6 On Your Side: Consumer Confidence, Facebook Ads for Dangerous Supplements
(ABC 6 News) – Facebook users often see ads for supplements that make incredible-sounding health claims. But, some of these ads target vulnerable users with products that can be dangerous and illegal.
With allusions to boosting brain power and curing insomnia, certain Facebook ads caught the attention of Consumer Reports investigative reporter, Kaveh Waddell.
“We found ads and posts that promoted the use of some supplements that are dangerous or even illegal,” says Waddell. “For example, we found a series of posts from a verified Facebook page that promoted the use of Comfrey, which is a dangerous supplement.”
CR’s investigation also found a disturbing trend: some of the supplement ads targeted specific groups of people.
“We found some ads that targeted people who Facebook thought were interested in diabetes awareness and Facebook was allowing marketers to put ads in front of those people that marketed things like a reverse diabetes kit. Now medical experts say that supplements, in general, can’t cure or reverse diabetes,” says Waddell.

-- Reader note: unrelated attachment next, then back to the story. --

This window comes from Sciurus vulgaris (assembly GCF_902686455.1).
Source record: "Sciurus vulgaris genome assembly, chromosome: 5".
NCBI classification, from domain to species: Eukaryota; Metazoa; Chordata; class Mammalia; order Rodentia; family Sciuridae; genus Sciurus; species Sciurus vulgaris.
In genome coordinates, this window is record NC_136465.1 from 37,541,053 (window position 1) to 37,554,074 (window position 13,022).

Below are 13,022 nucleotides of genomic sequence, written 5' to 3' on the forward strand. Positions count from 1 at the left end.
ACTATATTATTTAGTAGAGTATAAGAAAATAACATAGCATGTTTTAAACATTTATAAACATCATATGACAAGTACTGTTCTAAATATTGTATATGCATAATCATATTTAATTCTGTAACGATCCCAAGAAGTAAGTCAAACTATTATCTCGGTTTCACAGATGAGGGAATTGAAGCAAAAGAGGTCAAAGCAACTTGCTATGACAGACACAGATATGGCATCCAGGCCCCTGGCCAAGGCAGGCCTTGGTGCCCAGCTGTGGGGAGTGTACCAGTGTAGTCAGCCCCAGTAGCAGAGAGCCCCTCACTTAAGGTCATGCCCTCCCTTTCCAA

New Life USA took down that product listing and its CEO told CR he thinks that people with diabetes should continue to work with their doctors, but he also said they should “wean THEMSELVES off medication.”
CR also found dangerous supplements being sold on Facebook Marketplace, a part of Facebook where users can buy and sell new and used items. Including “kratom,” which the Drug Enforcement Agency lists as a “drug of concern.”
Facebook said the kratom listing violated the platform’s rules, and soon after CR started asking questions, most of the kratom listings disappeared.
But, even if these ads for dangerous supplements are taken down, that might not solve the larger problem.
“So unlike a medication for example, where clinical trials have to be presented to the FDA before something can be approved and be sold, these supplements might end up on the shelves, they might not be going through a filter beforehand,” says Waddell.
In general, check with your doctor before trying new supplements, and be sure to search for information about them in official sources like the NIH’s MedlinePlus.gov.